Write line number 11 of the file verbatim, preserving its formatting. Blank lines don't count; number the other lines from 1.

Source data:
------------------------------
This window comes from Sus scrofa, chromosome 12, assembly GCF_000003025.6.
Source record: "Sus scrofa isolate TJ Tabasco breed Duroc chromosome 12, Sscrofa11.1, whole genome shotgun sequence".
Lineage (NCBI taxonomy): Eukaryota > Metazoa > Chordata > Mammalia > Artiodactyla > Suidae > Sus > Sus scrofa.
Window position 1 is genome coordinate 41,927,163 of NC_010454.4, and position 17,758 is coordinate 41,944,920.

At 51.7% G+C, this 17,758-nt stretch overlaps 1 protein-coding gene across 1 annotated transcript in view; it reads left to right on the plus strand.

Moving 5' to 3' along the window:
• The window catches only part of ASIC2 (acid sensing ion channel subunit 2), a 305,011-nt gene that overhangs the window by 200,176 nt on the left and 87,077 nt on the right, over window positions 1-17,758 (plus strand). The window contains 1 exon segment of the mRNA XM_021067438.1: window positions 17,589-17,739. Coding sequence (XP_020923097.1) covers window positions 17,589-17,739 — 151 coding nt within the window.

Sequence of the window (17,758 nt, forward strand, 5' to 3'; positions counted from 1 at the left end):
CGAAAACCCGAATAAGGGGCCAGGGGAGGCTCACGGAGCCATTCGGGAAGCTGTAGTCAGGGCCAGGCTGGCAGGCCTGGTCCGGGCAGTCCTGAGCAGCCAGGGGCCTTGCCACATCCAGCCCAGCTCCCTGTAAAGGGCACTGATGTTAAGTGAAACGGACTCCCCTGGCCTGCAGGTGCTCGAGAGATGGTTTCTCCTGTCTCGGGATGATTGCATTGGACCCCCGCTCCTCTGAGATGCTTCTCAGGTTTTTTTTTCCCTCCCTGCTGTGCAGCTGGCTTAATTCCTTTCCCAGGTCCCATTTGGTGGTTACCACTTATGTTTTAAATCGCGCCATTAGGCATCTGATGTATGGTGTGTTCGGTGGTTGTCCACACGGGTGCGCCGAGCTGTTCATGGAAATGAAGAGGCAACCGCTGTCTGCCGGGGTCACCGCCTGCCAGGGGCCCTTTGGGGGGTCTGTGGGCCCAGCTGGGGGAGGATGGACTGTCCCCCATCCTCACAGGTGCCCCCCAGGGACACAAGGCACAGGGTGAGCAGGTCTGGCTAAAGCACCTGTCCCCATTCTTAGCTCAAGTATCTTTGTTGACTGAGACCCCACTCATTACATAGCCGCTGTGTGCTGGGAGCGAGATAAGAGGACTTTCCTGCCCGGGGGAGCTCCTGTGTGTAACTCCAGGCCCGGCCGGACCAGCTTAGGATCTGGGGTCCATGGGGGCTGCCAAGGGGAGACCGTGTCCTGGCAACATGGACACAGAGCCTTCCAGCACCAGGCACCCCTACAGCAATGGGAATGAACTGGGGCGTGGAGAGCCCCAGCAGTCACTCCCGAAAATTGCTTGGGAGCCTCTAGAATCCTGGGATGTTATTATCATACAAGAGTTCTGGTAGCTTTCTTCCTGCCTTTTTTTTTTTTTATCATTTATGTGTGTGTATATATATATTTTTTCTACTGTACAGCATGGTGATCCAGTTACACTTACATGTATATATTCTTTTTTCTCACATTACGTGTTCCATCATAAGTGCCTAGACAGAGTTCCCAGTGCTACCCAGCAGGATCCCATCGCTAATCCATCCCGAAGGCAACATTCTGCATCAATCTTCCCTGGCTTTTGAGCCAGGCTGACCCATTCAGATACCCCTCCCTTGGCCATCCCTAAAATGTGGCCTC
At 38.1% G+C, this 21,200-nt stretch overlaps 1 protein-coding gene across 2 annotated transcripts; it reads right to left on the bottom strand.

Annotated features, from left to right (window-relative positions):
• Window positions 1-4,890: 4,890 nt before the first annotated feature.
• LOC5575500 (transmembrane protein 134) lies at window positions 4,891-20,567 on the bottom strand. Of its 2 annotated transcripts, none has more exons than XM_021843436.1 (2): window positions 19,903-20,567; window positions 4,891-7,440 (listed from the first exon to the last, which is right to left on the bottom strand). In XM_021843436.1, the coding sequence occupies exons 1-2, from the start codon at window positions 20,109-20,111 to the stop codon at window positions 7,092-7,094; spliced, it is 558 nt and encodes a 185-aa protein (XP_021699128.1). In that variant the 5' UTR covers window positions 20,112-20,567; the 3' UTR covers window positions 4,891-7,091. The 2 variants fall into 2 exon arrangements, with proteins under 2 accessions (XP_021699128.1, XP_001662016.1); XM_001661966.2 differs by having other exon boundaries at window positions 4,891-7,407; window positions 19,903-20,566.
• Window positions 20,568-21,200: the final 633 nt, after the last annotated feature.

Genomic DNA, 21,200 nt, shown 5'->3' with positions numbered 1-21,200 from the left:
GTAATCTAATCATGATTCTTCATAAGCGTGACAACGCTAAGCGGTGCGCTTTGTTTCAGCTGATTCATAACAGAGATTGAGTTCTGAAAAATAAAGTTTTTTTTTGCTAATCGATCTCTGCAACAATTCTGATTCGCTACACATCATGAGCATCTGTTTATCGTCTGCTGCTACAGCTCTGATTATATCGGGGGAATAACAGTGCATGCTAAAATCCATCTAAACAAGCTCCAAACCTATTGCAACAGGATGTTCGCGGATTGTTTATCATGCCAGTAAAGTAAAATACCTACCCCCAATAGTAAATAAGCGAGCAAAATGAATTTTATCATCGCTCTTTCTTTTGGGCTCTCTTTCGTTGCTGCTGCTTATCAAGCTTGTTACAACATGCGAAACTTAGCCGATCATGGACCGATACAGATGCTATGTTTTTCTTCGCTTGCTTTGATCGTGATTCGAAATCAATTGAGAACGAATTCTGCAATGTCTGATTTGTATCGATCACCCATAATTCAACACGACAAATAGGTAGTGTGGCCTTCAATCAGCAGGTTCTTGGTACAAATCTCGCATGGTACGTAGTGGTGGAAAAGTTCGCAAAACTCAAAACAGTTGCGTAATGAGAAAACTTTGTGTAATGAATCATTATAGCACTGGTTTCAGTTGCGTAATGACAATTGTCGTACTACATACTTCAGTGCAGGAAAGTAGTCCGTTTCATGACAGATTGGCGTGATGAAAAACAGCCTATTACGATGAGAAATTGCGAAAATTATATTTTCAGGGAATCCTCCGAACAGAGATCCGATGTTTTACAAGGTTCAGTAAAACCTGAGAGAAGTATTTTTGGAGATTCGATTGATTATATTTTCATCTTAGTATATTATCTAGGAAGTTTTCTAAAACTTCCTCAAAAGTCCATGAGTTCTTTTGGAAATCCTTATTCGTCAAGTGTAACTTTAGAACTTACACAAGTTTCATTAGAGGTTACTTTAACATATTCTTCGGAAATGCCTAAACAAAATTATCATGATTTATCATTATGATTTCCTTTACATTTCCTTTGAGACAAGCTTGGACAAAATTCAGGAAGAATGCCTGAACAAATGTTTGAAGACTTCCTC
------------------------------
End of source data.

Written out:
Annotated features, from left to right (window-relative positions):